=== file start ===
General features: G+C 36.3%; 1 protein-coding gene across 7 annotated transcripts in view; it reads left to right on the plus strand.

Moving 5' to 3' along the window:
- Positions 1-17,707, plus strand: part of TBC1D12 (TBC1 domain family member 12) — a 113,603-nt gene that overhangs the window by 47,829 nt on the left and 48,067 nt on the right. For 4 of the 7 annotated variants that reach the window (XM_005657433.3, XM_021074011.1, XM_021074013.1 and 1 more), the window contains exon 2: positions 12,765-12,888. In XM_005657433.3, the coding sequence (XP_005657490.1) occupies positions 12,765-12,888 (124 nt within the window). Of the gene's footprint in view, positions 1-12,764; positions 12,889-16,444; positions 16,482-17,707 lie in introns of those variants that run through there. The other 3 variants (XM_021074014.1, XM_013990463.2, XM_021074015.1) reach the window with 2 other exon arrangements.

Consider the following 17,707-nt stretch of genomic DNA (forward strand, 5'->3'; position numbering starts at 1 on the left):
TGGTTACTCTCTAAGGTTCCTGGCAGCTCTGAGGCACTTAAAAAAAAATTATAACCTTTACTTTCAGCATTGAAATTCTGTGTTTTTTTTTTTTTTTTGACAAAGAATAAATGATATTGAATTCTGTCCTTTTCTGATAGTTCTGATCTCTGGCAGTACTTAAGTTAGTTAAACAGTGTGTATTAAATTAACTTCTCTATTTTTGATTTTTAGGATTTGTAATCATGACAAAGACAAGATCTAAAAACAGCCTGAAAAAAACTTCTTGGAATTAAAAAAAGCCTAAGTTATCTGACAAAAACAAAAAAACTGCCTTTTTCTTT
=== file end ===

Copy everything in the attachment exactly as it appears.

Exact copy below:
General features: G+C 36.3%; 1 protein-coding gene across 7 annotated transcripts in view; it reads left to right on the plus strand.

Moving 5' to 3' along the window:
- Positions 1-17,707, plus strand: part of TBC1D12 (TBC1 domain family member 12) — a 113,603-nt gene that overhangs the window by 47,829 nt on the left and 48,067 nt on the right. For 4 of the 7 annotated variants that reach the window (XM_005657433.3, XM_021074011.1, XM_021074013.1 and 1 more), the window contains exon 2: positions 12,765-12,888. In XM_005657433.3, the coding sequence (XP_005657490.1) occupies positions 12,765-12,888 (124 nt within the window). Of the gene's footprint in view, positions 1-12,764; positions 12,889-16,444; positions 16,482-17,707 lie in introns of those variants that run through there. The other 3 variants (XM_021074014.1, XM_013990463.2, XM_021074015.1) reach the window with 2 other exon arrangements.

Consider the following 17,707-nt stretch of genomic DNA (forward strand, 5'->3'; position numbering starts at 1 on the left):
TGGTTACTCTCTAAGGTTCCTGGCAGCTCTGAGGCACTTAAAAAAAAATTATAACCTTTACTTTCAGCATTGAAATTCTGTGTTTTTTTTTTTTTTTTGACAAAGAATAAATGATATTGAATTCTGTCCTTTTCTGATAGTTCTGATCTCTGGCAGTACTTAAGTTAGTTAAACAGTGTGTATTAAATTAACTTCTCTATTTTTGATTTTTAGGATTTGTAATCATGACAAAGACAAGATCTAAAAACAGCCTGAAAAAAACTTCTTGGAATTAAAAAAAGCCTAAGTTATCTGACAAAAACAAAAAAACTGCCTTTTTCTTT